Acknowledging that they're still ironing out the kinks, fisheries managers are optimistic heading into Kentucky's first full season of its new Trophy Bass Propagation Program, which runs Oct. 1 to May 31. Anglers contributed four bass of 8 pounds or better last spring, when the strategy was first announced.
"We really hope to see more participation from Kentucky's serious bass anglers," said Ron Brooks, fisheries chief for the Kentucky Department of Fish and Wildlife Resources (KDFWR). "After all, this is one program where anglers can really make a difference in terms of potentially increasing the quality of bass fishing in the lakes they fish."
State fishermen have longed voiced their desire for Florida-strain bass to be stocked in Kentucky lakes, to improve genetics and, as a result, their chances of catching larger bass. They point to neighboring Tennessee, which has had some success with that method.
But Tennessee is to the south, and just a few miles can make a huge difference in whether Florida-strain bass thrive or don't even survive.
"If we had the same kind of year-round temperatures as Florida, then we would be stocking Florida-strain bass," Brooks explained.
Consequently, Brooks and the KDFWR are hoping to use some of the state's largest bass, 8 pounds and up for females and 6 pounds and up for males, to raise and stock native fish disposed to heavier weights. They hope that anglers will donate those big fish to be used for broodstock for a couple of years before being released into the fisheries where they were caught.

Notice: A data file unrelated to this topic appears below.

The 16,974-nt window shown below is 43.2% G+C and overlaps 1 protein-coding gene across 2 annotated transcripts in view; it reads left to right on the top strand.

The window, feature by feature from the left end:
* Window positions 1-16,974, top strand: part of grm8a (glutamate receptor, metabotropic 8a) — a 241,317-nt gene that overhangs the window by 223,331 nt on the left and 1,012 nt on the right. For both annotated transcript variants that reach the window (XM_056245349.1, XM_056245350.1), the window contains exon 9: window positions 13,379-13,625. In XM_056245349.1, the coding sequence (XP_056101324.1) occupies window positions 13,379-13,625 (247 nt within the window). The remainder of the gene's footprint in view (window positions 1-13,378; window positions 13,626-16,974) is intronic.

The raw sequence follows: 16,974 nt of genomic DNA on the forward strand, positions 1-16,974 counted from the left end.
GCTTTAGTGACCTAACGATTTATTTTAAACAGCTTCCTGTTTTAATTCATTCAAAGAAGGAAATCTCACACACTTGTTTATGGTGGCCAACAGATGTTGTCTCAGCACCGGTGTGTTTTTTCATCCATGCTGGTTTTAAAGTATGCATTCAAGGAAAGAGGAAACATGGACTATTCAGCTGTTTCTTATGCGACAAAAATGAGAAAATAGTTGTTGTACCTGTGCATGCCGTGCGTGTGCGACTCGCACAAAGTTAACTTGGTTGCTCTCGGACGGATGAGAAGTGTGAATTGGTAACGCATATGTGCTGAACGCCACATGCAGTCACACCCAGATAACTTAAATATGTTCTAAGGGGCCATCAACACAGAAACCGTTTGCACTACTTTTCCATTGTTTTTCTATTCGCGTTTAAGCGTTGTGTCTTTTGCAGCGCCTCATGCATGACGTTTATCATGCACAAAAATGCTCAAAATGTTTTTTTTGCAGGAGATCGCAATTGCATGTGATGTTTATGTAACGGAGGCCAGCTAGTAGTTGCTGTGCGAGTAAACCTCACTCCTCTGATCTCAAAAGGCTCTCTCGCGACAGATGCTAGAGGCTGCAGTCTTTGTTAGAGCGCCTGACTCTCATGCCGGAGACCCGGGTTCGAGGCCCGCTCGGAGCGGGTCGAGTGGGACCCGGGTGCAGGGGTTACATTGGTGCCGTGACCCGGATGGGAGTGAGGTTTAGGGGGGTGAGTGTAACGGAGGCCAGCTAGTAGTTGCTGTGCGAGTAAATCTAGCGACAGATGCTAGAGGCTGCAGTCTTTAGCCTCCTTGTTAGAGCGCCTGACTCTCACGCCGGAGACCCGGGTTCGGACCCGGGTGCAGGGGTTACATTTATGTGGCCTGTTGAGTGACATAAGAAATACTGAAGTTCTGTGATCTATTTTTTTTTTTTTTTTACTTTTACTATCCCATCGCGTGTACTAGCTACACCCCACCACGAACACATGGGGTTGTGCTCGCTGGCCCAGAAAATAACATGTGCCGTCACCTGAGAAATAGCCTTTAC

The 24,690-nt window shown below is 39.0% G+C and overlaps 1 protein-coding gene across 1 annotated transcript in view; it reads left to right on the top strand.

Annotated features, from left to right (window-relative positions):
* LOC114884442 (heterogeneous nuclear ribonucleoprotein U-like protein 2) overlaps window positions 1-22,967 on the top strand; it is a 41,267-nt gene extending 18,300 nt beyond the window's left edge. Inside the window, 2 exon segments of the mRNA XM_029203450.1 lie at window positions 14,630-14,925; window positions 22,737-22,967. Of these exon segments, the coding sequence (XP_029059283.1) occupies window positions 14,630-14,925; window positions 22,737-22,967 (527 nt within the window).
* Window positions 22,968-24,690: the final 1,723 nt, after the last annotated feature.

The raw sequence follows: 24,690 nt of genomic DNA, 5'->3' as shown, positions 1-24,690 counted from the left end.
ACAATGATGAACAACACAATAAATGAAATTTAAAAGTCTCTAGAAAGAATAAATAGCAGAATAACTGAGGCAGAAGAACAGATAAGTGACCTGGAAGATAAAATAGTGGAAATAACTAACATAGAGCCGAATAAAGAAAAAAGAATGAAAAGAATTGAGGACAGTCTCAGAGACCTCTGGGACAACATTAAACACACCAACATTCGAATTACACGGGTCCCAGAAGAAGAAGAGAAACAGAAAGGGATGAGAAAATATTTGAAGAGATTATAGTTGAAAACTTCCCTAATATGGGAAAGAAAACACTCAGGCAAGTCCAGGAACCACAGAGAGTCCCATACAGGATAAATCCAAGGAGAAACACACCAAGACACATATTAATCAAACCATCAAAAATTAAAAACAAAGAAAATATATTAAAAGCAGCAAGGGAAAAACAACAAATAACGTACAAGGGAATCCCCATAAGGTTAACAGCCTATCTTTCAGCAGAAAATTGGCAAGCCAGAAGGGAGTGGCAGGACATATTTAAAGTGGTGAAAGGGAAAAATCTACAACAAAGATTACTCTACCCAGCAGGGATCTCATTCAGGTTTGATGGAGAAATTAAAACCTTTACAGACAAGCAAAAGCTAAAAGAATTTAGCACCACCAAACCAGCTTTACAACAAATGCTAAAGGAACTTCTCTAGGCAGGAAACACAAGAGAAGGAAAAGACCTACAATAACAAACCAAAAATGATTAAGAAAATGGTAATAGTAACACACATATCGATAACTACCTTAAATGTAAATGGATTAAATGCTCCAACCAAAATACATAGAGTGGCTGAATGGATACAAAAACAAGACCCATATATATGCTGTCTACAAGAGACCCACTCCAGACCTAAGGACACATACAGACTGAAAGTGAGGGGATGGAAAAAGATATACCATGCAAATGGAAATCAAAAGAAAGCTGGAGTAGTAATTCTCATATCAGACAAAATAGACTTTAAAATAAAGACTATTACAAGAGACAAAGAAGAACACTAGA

As a thank you, the agency will provide a replica mount of his catch to the fisherman.
"Being that it was late in the season when we started (last spring), getting four fish was good," said Jeff Ross, assistant director of fisheries. "It allowed us to advertise those fish, which, in turn, allowed us to further advertise the program and show that it was successful in obtaining fish."
This year, Brooks is hopeful that more bait shops will assist as temporary holders for the bass. "Although the project does require some extra work on the part of our biologists and transportation truck drivers, we cannot envision an easier, more efficient system at this time," he said.
Getting state park marinas as participants is another objective this year, according to Ross. "That would create an excellent partnership, allowing them to promote the program and also have their marinas listed in our fish-holding sponsorship lists and advertisements," he said.
After the donated bass spawn, hatcheries will raise the offspring until they are 5 inches long. Then they will be stocked in fisheries around the state, including the lakes where their parents were caught.
"This won't mean that every largemouth bass spawning in Kentucky will have trophy bass genes," Brooks said. "That would be a long way off. But in the immediate future, it will mean the fish we're stocking to augment the natural spawning will be a higher quality of fish as far as growth potential."
Anglers can find out more and see a list of participating bait shops by going here.